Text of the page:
Missouri is set to put a man to death Tuesday (May 19) in connection with a 1991 murder in what is the first American execution since the COVID-19 outbreak began.

The convict’s lawyer has faulted the judgment questioning the reliability of the evidence that led to his conviction. The execution will be the first in the U.S. since March 5, Associated Press reported.

Walter Barton, 64, is scheduled to die by lethal injection, a move that other states postponed amid the COVID-19 pandemic. He was tried at least five times between 1993 and 2006 for beating, sexually abusing, and fatally stabbing Gladys Kuehler, 81, a trailer park operator, in the town of Ozark, near Springfield.

The state used a jailhouse informant and blood splatter evidence to convict Barton in his final hearing. Three jurors involved in the 2006 trial based on new blood spatter evidence raised doubt about his guilt, his attorney Fred Duchardt Jr. said Wednesday (May 13). Governor Mike Parson, however, overturned a petition for clemency pushed forward jointly by The National Association for the Advancement of Colored People (NAACP) and Missourians for Alternatives to the Death Penalty. Parson’s spokeswoman, Kelli Jones, said the execution will go as scheduled.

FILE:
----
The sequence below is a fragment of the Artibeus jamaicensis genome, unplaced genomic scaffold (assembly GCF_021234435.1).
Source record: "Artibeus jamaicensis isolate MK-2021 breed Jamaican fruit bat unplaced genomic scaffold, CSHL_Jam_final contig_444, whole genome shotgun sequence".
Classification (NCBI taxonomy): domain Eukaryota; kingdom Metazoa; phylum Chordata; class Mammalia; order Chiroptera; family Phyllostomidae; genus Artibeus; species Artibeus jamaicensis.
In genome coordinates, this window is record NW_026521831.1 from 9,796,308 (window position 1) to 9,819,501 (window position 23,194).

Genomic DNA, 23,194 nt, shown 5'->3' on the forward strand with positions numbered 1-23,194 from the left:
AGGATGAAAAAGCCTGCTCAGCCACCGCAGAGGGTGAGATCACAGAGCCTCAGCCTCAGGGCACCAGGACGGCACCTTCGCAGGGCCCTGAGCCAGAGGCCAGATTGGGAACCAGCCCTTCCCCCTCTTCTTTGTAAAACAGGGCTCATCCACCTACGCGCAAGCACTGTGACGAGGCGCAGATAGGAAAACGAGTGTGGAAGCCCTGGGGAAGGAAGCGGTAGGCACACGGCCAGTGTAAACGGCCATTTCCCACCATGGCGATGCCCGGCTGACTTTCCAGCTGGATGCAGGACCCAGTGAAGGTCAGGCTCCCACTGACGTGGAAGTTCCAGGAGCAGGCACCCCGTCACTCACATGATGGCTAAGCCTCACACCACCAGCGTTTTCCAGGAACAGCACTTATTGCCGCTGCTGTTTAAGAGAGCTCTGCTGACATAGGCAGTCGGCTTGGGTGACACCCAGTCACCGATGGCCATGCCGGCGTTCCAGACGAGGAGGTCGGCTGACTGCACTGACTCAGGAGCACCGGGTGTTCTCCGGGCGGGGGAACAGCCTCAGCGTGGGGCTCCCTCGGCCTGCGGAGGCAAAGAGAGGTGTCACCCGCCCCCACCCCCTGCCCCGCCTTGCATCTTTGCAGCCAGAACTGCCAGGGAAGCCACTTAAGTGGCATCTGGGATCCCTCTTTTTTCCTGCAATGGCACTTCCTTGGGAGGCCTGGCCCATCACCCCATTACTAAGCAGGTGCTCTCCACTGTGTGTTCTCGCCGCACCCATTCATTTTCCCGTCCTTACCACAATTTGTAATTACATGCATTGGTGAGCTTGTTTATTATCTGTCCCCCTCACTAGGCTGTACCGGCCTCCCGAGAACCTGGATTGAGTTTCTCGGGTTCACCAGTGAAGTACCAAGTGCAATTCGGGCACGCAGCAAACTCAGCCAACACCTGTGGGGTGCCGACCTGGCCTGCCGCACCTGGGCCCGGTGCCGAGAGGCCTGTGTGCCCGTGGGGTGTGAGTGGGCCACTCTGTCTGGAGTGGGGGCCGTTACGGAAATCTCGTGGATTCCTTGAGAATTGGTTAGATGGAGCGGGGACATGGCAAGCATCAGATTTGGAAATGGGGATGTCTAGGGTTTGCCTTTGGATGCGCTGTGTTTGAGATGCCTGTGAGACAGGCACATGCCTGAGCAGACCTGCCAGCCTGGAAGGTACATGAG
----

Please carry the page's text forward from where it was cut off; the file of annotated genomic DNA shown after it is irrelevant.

The state’s Supreme Court last month denied the convict’s plea for a hearing to prove his innocence and neurological ailment, The Kansas City Star reported.

Duchardt, who also has an appeal pending in federal court said, the blood that was found on Barton’s cloth came after he found Kuehler dead. Barton’s defense team hired a blood spatter expert who conceded the assailant would have far more bloodstains in his clothes than Barton had. The jury foreman based on the new “compelling” evidence said that he would be uncomfortable endorsing the death penalty.

Duchardt said he was facing challenges to contact other surviving jurors due to the coronavirus shutdown.

The execution also poses the question of whether it would be safe to gather people to carry out the task amid the pandemic. Karen Pojmann, a spokesperson for the Missouri Department of Corrections, told Slate that the state will ensure public health safety during the execution by means of “robust viral containment plan and strict safety protocols.”

Execution Chamber
The death chamber in Huntsville, Texas, June 23, 2000. Joe Raedle/Newsmakers